The Court of Justice of the European Union (CJEU), by means of an Order in Case C-255/20 of 9 November 2021 [1], established the incompatibility with EU law, in particular with Directives 2008/118/EC and 92/12/EEC, of the Italian Regional Tax on Petrol for Automotive (IRBA), due to the absence of a specific purpose attributed to it by the Italian lawmaker. Following the CJEU’s decision, the IRBA must be set aside, and a right to reimbursement for the taxpayer arises.

The IRBA, introduced by Law No. 158/1990 and Legislative Decree No. 398/1990, is a non-harmonized indirect tax used in Italian regions having an ordinary statute. The tax targets fuel consumption supplied by distribution plants, including those intended for private use.

Being a special indirect tax, the IRBA falls within the scope of Directive 2008/118/EC, concerning the general arrangements for excise duties. Art. 1(2) of Directive 2008/118/EC allows Member States to apply other indirect taxes with specific purposes to products already subject to harmonized excise duties, provided that such taxes comply with the EU rules applicable to excise duties or VAT concerning the determination of the tax base, calculation, chargeability and control of the tax.

In other words, Member States can introduce an additional indirect tax on products already subject to excise duties only to the extent that a “specific purpose” exists so that the national levy might be seen as a sort of “purpose tax”.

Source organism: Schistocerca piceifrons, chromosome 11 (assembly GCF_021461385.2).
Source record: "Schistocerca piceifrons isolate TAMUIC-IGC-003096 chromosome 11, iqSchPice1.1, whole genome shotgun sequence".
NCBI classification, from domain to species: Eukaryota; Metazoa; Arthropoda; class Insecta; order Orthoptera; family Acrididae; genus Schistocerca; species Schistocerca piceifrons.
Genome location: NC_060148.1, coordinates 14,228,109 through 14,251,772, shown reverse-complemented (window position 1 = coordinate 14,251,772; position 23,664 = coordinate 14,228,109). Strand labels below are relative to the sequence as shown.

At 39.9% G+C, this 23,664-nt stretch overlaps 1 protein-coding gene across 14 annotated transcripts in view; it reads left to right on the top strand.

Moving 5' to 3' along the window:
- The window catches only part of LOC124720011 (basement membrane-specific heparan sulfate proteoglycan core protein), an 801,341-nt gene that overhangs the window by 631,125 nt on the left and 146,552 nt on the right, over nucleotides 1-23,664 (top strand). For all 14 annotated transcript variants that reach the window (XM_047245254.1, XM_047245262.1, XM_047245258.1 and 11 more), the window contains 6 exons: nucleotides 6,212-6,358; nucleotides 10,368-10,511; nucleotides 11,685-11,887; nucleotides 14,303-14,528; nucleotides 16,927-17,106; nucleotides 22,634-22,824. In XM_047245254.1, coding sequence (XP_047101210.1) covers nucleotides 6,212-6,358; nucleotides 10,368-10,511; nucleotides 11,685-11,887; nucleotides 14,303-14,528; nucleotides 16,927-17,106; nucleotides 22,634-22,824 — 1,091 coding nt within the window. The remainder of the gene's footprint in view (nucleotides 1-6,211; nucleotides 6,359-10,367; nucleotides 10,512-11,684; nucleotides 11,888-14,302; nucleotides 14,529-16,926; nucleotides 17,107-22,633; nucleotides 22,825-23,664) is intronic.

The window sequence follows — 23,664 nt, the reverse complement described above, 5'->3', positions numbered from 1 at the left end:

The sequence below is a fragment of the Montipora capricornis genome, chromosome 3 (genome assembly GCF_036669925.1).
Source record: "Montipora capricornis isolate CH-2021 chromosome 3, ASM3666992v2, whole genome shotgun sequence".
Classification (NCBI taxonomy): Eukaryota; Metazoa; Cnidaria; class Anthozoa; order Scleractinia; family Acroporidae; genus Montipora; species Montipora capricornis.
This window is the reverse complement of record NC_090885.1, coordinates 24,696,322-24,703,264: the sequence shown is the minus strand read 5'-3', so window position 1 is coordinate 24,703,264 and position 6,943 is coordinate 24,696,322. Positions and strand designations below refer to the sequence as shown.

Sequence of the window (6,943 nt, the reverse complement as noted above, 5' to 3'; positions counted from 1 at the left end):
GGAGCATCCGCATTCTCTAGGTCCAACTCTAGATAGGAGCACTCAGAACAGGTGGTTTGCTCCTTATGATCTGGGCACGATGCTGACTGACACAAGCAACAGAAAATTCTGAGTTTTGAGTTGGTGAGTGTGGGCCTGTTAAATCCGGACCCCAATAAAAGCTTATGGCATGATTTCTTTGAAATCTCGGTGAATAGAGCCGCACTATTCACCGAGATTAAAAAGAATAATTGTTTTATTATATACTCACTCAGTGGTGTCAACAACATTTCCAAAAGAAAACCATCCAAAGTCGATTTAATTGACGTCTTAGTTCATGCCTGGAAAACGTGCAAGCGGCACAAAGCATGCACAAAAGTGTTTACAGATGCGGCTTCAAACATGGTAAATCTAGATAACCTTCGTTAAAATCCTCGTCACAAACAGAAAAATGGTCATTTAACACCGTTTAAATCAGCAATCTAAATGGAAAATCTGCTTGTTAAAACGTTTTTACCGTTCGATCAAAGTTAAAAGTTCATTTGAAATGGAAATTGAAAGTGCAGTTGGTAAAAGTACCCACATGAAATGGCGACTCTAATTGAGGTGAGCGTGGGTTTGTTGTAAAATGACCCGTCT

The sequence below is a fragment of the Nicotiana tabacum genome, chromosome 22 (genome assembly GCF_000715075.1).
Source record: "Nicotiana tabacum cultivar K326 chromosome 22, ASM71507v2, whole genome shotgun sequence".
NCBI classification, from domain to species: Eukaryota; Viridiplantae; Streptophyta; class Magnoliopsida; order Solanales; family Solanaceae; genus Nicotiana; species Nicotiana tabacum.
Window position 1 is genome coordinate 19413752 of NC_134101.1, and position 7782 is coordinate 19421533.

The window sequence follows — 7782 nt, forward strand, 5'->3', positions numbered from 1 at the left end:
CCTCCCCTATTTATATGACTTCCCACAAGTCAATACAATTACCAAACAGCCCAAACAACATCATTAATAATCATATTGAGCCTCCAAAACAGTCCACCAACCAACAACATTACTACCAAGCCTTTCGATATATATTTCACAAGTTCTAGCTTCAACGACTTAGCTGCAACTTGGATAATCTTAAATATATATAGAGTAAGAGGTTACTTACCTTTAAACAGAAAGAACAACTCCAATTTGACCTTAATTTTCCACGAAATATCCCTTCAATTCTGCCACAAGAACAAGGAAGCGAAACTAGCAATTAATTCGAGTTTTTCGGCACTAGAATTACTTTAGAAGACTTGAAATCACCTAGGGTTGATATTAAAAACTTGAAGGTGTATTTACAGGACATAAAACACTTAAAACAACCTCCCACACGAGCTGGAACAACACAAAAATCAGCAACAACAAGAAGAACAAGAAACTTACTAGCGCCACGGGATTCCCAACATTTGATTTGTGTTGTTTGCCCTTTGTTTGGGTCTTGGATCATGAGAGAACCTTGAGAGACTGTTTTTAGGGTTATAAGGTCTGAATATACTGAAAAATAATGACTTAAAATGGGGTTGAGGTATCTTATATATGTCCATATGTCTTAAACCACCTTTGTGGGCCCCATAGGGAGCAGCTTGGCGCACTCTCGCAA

The CJEU’s Decision

The CJEU found that the Italian legislator failed to attribute any specific purpose to the IRBA. Only a generic purpose of increasing the general budget was recognizable, which alone cannot integrate the requirements under Directive 2008/118/EC, being it CJEU’s constant jurisprudence [2].

Worth recalling, in July 2018, the EU Commission started an infringement procedure (n. 2017/2114) in light of a potential conflict of the IRBA with EU law. The Commission could not detect any specific purpose attributed to the IRBA, thus declaring it incompatible with EU law. Based on similar considerations, an Italian tax lower court recognized the absence of a direct link between the use of the revenue and the purpose attributed to the IRBA, resulting in the IRBA’s incompatibility with EU law [3].

The IRBA was ultimately repealed by the Italian Budget Law for 2021 (Articles 1(628) et seq. of Law No. 178 of 30 December 2020), although without affecting past tax obligations. The CJEU’s order of 9 November 2021 reopens the floodgates. Indeed, compliant interpretation of national law vis-à-vis EU law implies that the second must prevail over the first in the case of a conflict, also impacting past tax obligations.

The CJEU extended the said incompatibility also by virtue of the regulatory equivalence between Art. 1(2) of Directive 2008/118/EC and Art. 3(2) of Directive 92/12/EEC. Indeed, the two provisions carry the same obligation to assign a specific purpose to additional national taxes with respect to excise duties. It follows from this that not only for the period of validity of Directive 2008/118/EC but also for that relating to Directive 92/12/EEC the IRBA was incompatible with EU law.

[1] CJEU, 9 November 2021, Case C-255/20, Agenzia delle Dogane e dei Monopoli – Ufficio delle Dogane di Gaeta, EU:C:2021:926.

[2] See, in particular, CJEU, 5 March 2015, Case C-553/13, Statoil Fuel & Retail, EU:C:2015:149; CJEU, 27 February 2014, Case C-82/12, Transportes Jordi Besora, EU:C:2014:108.

[3] Fiscal Court of Piedmont, 14 January 2020, Case no. 53/6/2020.


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